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Methyl salicylate: Wikis


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Methyl salicylate
CAS number 119-36-8 Yes check.svgY
Molecular formula C8H8O3
Molar mass 152.1494 g/mol
Density 1.174 g/cm³
Melting point

-9 °C, 264 K, 16 °F

Boiling point

220 - 224 °C

Flash point 101 °C
 Yes check.svgY (what is this?)  (verify)
Except where noted otherwise, data are given for materials in their standard state (at 25 °C, 100 kPa)
Infobox references

Methyl salicylate (oil of wintergreen) is a natural product of many species of plants. Some of the plants producing it are called wintergreens, hence the common name.


Botanical background

Plants containing methyl salicylate produce this organic ester (a combination of an organic acid with an alcohol) most likely as an anti-herbivore defense. If the plant is infested with herbivorous insects, the release of methyl salicylate may function as an aid in the recruitment of beneficial insects to kill the herbivorous insects.[1] Aside from its toxicity, methyl salicylate may also be used by plants as a pheromone to warn other plants of pathogens such as tobacco mosaic virus.[2] Numerous plants produce methyl salicylate in very small amounts.

Plants producing it in significant amounts (readily detected by scent) include:

Commercial production

Methyl salicylate can be produced by esterifying salicylic acid with methanol. Commercial methyl salicylate is now synthesized, but in the past, it was commonly distilled from the twigs of Sweet Birch (Betula lenta) and Eastern Teaberry (Gaultheria procumbens).


Chick embryo that was treated with methylene blue to stain the skeleton, then cleansed with 2 or 3 ethanol washes, and treated with methyl salicylate to make the surrounding tissues transparent

It is used as a rubefacient in deep heating liniments, and in small amounts as a flavoring agent at no more than 0.04%.[3] It is also used to provide fragrance to various products and as an odor masking agent for some organophosphate pesticides. If applied in too high quantities it can cause stomach and kidney problems.[citation needed]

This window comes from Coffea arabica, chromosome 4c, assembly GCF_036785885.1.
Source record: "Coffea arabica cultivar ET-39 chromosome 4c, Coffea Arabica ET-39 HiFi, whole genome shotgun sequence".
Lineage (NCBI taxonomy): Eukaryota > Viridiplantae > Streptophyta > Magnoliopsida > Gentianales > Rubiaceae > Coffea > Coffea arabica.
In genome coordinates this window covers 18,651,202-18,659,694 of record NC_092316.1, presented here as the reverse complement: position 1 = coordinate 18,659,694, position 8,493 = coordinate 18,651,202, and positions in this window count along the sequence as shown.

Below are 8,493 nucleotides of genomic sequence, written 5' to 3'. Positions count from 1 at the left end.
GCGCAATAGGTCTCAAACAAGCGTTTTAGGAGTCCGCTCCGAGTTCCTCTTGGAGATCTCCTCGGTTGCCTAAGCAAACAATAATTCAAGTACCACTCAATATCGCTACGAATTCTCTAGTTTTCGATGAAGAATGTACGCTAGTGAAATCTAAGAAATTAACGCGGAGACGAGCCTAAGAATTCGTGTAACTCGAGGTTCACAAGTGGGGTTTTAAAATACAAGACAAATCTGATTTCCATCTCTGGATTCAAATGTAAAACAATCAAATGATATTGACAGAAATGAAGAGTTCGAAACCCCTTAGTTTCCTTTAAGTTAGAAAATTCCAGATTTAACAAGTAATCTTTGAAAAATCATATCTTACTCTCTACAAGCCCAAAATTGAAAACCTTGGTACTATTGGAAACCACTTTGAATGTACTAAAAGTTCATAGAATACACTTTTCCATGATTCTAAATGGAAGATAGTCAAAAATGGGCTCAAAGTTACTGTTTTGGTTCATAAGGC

It is one of many compounds that is attractive to males of various species of orchid bees, who apparently gather the chemical to synthesize pheromones; it is commonly used as bait to attract and collect these bees for study.[4]

Methyl salicylate also has the ability to clear plant or animal tissue samples of color, and as such is useful for microscopy and immunohistochemistry when excess pigments obscure structures or block light in the tissue being examined. This clearing generally only takes a few minutes, but the tissue must first be dehydrated in alcohol.[citation needed]

Methyl salicylate, though its source plants are not true mints, is also used as a mint in some kinds of chewing gum and candy, as an alternative to the more common peppermint and spearmint oils. It can also be found as a flavoring of root beer. It is also a potentially entertaining source of triboluminescence; when mixed with sugar and dried, it gains the tendency to build up electrical charge when ground. This effect can be observed by crushing wintergreen Life Savers candy in a dark room.[5][6]

Methyl salicylate can also be used as a transfer agent, to produce a manual copy of an image on a surface.[7]

Methyl salicylate is added in small amounts to glacial acetic acid to lower its freezing point while travelling in cold countries.

Methyl salicylate is also used as a simulant or surrogate for the research and investigation of the chemical warfare agent, sulfur mustard due to its similar chemical and physical properties.[8]

Methyl salicylate is one of several antiseptic ingredients in Listerine mouthwash produced by the Johnson & Johnson company.

Safety and medicinal use

In pure form, methyl salicylate is toxic, especially when taken internally. A single teaspoon of methyl salicylate contains 7g of salicylate,[9] which is equivalent to more than twenty-three 300 mg aspirin tablets. The lowest published lethal dose is 101 mg/kg body weight in adult humans.[10] It has proven fatal to small children in doses as small as 4 ml.[3] A 17 year-old cross-country runner at Notre Dame Academy on Staten Island, died April 3, 2007, after her body absorbed high levels of methyl salicylate through excessive use of topical muscle-pain relief products.[11]

Compendial status

See also


  1. ^ D. G. James, T. S. Price (August 2004). "Field-testing of methyl salicylate for recruitment and retention of beneficial insects in grapes and hops". J. Chem. Ecol. 30 (8): 1613–28. doi:10.1023/B:JOEC.0000042072.18151.6f. PMID 15537163. 
  2. ^ Vladimir Shulaev, Paul Silverman, Ilya Raskin (20 February 1997). "Airborne signalling by methyl salicylate in plant pathogen resistance". Nature 385: 718–721. doi:10.1038/385718a0. 
  3. ^ a b Wintergreen at
  4. ^ Schiestl, F.P.; Roubik, D.W. (2004). "Odor Compound Detection in Male Euglossine Bees". Journal of Chemical Ecology 29: 253–257. doi:10.1023/A:1021932131526. 
  5. ^ E.N. Harvey, "The luminescence of sugar wafers," Science magazine, 14 July 1939: Vol. 90. no. 2324, pp. 35–36.
  6. ^ "Why do Wint-O-Green Life Savers spark in the dark?". HowStuffWorks. 
  7. ^ Image Transfer at
  8. ^ S. L. Bartlet-Hunt et al. "A Review of Chemical Warfare Agent Simulants for the Study of Environmental Behaviour" Critical Reviews in Environmental Science and Technology, 2008: Vol. 38., pp. 112–136
  9. ^ Salicylate Poisoning - Patient UK
  10. ^ Safety data for methyl salicylate, Physical & Theoretical Chemistry Laboratory, Oxford University
  11. ^ "Muscle-Pain Reliever Is Blamed For Staten Island Runner’s Death". New York Times. 2007-06-10. Retrieved 2007-06-09. 
  12. ^ The British Pharmacopoeia Secretariat (2009). "Index, BP 2009". Retrieved 5 July 2009. 

External links


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